Mirror a repository on Github

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I like having control on data that I produce, this means that most of the time, I will prefer to host them on my own server. Nevertheless, we can’t deny that using well known platforms helps giving some attraction to what you did. This is exactly the case of Github by mirroring some of my projects on their server.

Basically, my public repositories are hosted at code.berjon.net and I want some of them mirrored on Github. I will give the steps for mirroring a repository that is host on your own server (I’m using Gogit as my solution on top of Git server). Some other systems can be used of course but you’ll need to refer to the documentation of the solution of your choice (Bitbucket, etc …).

Git is great, powerful and versatile tool that we can put in a good use to create our mirrors. This is the following steps:

  • On the server hosting your repo, create an ssh key without password using the git user (if your server host the repo using this user)
  • deploy it on your Github account by going in the settings of the repo that will host your mirror.
  • Test your ssh connection with Github.
  • You can eventually setup you ~/.ssh/config to match more easily shortcut such as done below.

First of all, create a bare repository on Github (if you don’t know, I invite you to read the documentation at this subject). Once done, you have two possibilities, if you use a solution on the top of your Git server, you can probably create a post-receive hook dedicated in the configuration of the repository you want to mirror. Otherwise, you have to connect to your server to do it manually. For solution by hand, you have to create a post-receive file in <repository_name>/hooks/post-receive and add the following line:

exec git push --mirror --quiet git@github.com:<username>/<repository_name>

Do not forget to activate it by setting the executable permission using chmod +x <repository_name>/hooks/post-receive.

Then, we need to setup the communication channel between your server and Github server. The best way is to use a secured connection through a SSH channel. First thing to do is to create a SSH key without password (we want to have an automatic process).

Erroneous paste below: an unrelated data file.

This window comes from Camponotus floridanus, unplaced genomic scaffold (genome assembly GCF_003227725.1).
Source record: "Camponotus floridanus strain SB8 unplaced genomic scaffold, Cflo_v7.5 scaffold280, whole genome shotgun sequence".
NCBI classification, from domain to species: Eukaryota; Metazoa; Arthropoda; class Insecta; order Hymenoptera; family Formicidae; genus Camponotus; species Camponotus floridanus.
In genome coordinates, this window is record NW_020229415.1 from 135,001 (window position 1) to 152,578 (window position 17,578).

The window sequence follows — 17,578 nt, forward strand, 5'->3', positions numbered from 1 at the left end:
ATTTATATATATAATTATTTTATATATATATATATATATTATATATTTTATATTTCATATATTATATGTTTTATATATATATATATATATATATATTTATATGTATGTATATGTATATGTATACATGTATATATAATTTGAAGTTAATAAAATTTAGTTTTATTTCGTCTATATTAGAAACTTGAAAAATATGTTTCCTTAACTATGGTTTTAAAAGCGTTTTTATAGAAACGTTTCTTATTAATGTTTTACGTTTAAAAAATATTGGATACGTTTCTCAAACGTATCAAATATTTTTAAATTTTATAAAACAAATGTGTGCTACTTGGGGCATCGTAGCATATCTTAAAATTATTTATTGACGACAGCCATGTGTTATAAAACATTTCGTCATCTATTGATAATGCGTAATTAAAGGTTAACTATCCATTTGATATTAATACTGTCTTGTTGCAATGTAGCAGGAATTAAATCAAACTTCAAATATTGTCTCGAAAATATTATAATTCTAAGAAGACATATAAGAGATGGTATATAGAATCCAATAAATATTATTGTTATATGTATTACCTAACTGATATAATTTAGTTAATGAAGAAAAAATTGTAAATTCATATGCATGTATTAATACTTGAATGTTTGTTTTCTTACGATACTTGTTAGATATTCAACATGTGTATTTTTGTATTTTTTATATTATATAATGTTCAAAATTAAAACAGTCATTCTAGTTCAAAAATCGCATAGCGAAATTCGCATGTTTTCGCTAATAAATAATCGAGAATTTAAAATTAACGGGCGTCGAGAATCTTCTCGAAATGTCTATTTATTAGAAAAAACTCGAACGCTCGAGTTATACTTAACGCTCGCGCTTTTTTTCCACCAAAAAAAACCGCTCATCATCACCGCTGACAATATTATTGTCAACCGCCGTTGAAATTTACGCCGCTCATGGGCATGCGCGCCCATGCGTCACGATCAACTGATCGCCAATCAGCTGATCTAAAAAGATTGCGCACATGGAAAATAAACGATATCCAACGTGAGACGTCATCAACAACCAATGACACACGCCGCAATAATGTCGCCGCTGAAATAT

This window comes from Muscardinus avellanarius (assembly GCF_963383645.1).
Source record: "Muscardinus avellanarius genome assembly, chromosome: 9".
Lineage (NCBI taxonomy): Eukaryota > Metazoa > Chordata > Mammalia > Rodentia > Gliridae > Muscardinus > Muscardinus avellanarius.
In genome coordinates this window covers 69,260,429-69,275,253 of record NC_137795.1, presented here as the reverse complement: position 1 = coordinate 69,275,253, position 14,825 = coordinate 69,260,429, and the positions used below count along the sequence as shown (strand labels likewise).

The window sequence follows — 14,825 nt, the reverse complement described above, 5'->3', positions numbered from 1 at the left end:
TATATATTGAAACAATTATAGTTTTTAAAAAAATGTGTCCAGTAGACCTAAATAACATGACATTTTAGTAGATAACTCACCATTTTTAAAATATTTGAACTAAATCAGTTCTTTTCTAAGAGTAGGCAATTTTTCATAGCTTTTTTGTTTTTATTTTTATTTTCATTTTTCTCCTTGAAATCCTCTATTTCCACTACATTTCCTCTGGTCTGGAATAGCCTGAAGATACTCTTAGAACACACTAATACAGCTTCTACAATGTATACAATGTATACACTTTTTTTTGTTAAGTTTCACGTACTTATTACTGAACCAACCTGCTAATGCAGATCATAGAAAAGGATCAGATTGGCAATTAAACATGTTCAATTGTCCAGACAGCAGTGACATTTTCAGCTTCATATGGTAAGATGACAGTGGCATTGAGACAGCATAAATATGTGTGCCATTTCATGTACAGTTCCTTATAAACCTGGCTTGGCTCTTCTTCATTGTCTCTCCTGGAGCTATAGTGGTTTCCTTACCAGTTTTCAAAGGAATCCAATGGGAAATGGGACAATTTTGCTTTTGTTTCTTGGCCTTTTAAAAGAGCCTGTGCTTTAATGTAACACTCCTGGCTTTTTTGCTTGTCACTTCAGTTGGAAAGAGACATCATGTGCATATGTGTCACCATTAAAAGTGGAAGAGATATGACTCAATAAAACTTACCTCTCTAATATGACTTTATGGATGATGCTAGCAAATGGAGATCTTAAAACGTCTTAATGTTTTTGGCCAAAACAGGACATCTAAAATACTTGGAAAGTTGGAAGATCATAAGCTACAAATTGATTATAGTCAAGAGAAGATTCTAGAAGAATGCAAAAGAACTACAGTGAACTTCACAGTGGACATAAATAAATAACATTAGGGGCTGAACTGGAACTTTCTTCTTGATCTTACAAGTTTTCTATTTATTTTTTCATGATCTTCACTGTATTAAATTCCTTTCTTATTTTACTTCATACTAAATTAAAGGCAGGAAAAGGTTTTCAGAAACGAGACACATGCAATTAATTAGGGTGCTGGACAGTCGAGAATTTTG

ssh-keygen -t rsa

Just need to follow the steps and everything should be find. Now, we need to tell Github to authorize the connection when we ask for the connection for this precise repository that we create to host the mirror. We need to copy the public key using the “deploy key” option in the configuration of the repository. As it is specific to Github, I prefer you to refer to the official documentation to perform this operation. Despite it’s not mandatory, it could be useful (if you need to run some test with ease to debug some connection error for example and especially if you want to ensure that the proper SSH key will be used), you can now edit your SSH configuration on your server as by editing the file ~/.ssh/config:

Host <host>  
IdentityFile /home/git/.ssh/<ssh_key_name>  
HostName github.com  
User <user> 

Don’t forget to adapt the name, otherwise, it won’t work correctly. In a common configuration, the following names would be probably used.

  • <host>: github
  • <ssh_key_name>: github_rsa
  • <user>: git

Let’s test the connection and it’s a mandatory step for the first time as you have to accept the fingerprint the first time otherwise you’ll be rejected and you won’t have any idea why before take a lot of time to dig up the issue. Github shows how to proceed:

ssh -T git@github.com

If it’ s the first time, you should be asked to check the fingerprint. Once done, or you’ll have message saying you are successfully connected, otherwise you’ll get an error. In this case, check your modification and refer to the documentation such as the denial of connection that is quite common.

From that point, you should be able to push your work to your server as usual and get it automatically mirrored after each push to Github. It has it’s pros and cons. This solution let you to have contributions from anyone on your own Git instance without have to give any specific access or requiring any additional configuration on the contributor side, the issue is that you won’t be able to accept any pull request from Github users (you can but that’s a kind of a nightmare to merge then from the original repository). Another single user solution, that you could use if you don’t have access to the server hosting your repository for example, is by tweaking the remotes. I give an example below.

You add your github repository to the list of remote you have:

git remote add <alias> git@github.com:<username>/<repository_name>  

You can ensure that the remote has been added (both pull and fetch) by using the command git remote -v. Then you can update the mirror by pushing the data with the magic argument –mirror:

git push --mirror <remote_name>  

Now, each time you want to push the data, you have to do twice (once for your original repository and once for your mirror). If it’s a pain for you, you can create an alias in your ~/.gitconfig file that will push in both places.